It appears Thoratec (NASDAQ:THOR) has weathered the storm from late October when we exited the name [Oct 26: Closing Thoratec First Thing Tomorrow]. The company has executed as we expected operationally [Oct 30: Thoratec Smashes Earnings; Somehow Guides Up] but threw a massive monkey wrench at investors with its product warning 2 months ago. It appears the market has digested that news and it's a lot less material than it appeared at first glance when investors jumped off a cliff sending the stock down 50% in after hours.
Now we get some more positive news
- Medical device maker Thoratec Corp. says clinical trial data shows its new HeartMate II pump is more effective than one of its older products in patients who are too ill to receive a heart transplant.
- Late Thursday, the Pleasanton, Calif., company said a clinical trial showed its HeartMate II pump is significantly more effective than its HeartMate XVE for patients with end-stage heart failure. Those patients, termed "destination therapy" recipients, are considered a significant market for the device.
- The report came earlier than some analysts expected. They said that means Thoratec could get the device approved more quickly than they originally believed. Thoratec said it will ask the Food and Drug Administration to approve the device in destination therapy during the first half of 2009. The FDA approved the HeartMate II in April as a temporary treatment for patients who are waiting for heart transplants. JPMorgan analyst Taylor Harris said he hadn't expected Thoratec to report this data until late 2009. The company could be as much as six months ahead of schedule, he wrote.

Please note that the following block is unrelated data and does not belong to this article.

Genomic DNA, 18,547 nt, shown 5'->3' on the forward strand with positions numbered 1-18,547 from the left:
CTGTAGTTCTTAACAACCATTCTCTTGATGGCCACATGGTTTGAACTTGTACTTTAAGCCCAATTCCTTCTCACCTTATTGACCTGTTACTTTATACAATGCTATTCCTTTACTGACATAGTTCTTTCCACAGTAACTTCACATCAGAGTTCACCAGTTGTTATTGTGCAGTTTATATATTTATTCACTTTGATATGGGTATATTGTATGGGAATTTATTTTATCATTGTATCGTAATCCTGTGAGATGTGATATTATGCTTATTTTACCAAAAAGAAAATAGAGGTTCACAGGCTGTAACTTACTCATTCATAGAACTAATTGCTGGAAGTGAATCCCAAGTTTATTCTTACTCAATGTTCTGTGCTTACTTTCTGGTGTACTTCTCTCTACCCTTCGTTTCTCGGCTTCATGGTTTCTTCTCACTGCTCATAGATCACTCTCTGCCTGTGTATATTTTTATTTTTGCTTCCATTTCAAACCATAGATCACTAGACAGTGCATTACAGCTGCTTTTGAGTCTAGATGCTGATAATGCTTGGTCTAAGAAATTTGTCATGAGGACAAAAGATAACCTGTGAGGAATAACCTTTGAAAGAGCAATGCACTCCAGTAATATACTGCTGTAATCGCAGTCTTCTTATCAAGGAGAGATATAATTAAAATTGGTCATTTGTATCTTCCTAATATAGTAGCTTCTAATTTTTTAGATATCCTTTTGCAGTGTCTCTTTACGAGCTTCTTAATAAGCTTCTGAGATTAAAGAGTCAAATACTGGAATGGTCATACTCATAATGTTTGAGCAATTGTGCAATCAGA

- The HeartMate II Left Ventricular Assist System is a battery-sized implanted device that helps the lower left chamber of the heart pump blood. It is designed to be smaller and simpler than the HeartMate XVE, with fewer moving parts.
- Lazard Capital Markets analyst Sean Lavin raised his profit and revenue estimates for Thoratec due to the timing of the report, and said the FDA should approve in the first half of 2010. He now expects the company to earn 76 cents per share that year on $416 million in revenue, and 90 cents per share on $484 million in revenue in 2011.
- In a client note, Harris said HeartMate II might have a significantly longer life than HeartMate XVE: while HeartMate II's life span is estimated at five years or more, 35 percent of HeartMate XVEs failed within two years.
- Interim data from the trial showed patients implanted with the HeartMate II were much less likely to die, have a stroke or require device replacement. The data was based on the results for about 134 patients who were implanted with the device at least two years ago. A total of 607 patients are enrolled in the trial. Based on the data, Thoratec has asked that it be allowed to stop implanting HeartMate XVE in the trial patients.